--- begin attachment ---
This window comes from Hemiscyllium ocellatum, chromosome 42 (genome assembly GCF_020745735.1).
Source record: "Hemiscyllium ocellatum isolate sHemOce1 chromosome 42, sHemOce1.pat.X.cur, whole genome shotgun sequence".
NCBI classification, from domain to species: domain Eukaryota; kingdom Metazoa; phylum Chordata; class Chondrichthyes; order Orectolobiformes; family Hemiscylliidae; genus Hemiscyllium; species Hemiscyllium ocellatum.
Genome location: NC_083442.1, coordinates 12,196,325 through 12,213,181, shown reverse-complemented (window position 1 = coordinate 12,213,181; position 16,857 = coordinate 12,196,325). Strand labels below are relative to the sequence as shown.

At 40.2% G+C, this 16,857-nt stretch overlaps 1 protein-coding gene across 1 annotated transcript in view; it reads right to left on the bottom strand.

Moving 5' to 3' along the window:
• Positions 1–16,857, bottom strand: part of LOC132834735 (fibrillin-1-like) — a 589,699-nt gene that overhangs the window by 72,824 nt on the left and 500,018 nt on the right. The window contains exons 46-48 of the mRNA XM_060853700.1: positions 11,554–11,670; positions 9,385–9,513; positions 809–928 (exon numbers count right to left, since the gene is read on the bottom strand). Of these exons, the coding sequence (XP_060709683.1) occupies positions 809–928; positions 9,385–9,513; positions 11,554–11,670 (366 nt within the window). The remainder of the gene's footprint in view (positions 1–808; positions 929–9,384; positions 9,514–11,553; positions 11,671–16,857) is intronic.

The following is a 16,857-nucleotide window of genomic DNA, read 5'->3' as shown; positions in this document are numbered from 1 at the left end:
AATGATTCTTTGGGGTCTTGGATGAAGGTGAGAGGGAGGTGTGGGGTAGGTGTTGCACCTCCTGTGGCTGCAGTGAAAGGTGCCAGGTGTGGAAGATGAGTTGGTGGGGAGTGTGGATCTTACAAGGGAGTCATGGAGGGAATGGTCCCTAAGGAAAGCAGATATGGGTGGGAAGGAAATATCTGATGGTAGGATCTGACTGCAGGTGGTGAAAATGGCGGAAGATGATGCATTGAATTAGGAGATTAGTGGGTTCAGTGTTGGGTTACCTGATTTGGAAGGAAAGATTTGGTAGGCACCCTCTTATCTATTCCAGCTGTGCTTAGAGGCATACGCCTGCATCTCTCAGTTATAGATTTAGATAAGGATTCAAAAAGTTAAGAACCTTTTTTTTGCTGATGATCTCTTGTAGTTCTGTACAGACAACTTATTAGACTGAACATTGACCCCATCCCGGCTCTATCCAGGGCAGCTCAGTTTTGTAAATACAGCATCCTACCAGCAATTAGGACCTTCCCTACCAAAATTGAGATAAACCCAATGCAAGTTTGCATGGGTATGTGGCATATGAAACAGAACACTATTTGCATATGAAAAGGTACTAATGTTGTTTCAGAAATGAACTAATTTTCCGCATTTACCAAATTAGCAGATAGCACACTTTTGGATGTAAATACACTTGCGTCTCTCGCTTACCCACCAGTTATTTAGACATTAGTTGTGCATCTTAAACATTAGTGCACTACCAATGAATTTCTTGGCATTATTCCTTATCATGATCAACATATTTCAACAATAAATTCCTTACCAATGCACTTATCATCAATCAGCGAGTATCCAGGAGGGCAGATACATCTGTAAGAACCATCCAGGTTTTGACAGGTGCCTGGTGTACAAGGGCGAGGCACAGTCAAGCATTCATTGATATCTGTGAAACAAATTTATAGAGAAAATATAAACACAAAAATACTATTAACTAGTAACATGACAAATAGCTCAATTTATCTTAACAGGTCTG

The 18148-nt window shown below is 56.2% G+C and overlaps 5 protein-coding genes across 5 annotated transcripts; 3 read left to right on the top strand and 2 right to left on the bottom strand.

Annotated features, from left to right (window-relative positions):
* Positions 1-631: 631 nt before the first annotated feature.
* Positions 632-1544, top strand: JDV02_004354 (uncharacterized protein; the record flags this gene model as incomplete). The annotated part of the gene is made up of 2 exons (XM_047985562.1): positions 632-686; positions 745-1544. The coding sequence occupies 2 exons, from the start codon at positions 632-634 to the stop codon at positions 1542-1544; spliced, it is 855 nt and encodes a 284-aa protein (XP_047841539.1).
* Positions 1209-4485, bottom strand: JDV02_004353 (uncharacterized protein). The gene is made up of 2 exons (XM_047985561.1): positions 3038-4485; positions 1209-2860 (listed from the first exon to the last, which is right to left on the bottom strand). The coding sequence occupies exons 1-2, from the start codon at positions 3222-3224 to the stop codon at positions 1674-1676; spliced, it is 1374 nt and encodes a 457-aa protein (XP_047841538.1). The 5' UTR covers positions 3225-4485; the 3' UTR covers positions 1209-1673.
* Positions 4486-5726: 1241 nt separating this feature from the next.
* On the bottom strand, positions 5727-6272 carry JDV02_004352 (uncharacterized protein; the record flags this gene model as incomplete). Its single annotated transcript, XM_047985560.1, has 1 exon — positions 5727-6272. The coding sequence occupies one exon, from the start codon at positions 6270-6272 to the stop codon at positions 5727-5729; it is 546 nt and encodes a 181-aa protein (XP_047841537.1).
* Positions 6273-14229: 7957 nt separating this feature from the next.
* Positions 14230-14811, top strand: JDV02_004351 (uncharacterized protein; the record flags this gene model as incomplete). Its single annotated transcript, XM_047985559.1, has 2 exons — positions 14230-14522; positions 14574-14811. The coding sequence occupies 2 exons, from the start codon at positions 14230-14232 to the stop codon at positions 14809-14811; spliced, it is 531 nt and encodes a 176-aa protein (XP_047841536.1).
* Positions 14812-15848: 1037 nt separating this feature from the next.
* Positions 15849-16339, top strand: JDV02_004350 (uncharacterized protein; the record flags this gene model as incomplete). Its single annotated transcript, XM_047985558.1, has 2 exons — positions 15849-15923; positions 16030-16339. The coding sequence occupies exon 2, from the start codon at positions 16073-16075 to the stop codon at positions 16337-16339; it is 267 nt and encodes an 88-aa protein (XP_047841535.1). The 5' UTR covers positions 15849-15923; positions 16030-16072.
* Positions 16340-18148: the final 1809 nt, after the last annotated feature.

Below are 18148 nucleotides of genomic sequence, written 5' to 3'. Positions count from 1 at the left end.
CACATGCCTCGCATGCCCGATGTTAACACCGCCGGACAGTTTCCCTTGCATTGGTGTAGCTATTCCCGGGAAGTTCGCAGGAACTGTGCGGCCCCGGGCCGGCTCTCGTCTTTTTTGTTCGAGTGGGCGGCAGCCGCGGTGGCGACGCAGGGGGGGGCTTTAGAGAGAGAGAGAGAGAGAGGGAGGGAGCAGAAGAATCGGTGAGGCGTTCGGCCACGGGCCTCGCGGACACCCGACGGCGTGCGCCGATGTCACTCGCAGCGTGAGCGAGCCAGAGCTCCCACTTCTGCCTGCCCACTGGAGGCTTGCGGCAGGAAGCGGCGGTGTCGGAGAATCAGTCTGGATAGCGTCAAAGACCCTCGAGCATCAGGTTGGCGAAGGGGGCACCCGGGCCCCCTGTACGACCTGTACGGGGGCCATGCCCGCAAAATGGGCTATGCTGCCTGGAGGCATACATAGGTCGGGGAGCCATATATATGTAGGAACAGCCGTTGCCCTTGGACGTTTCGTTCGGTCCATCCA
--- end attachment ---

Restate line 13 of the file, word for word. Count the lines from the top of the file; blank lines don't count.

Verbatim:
* Positions 632-1544, top strand: JDV02_004354 (uncharacterized protein; the record flags this gene model as incomplete). The annotated part of the gene is made up of 2 exons (XM_047985562.1): positions 632-686; positions 745-1544. The coding sequence occupies 2 exons, from the start codon at positions 632-634 to the stop codon at positions 1542-1544; spliced, it is 855 nt and encodes a 284-aa protein (XP_047841539.1).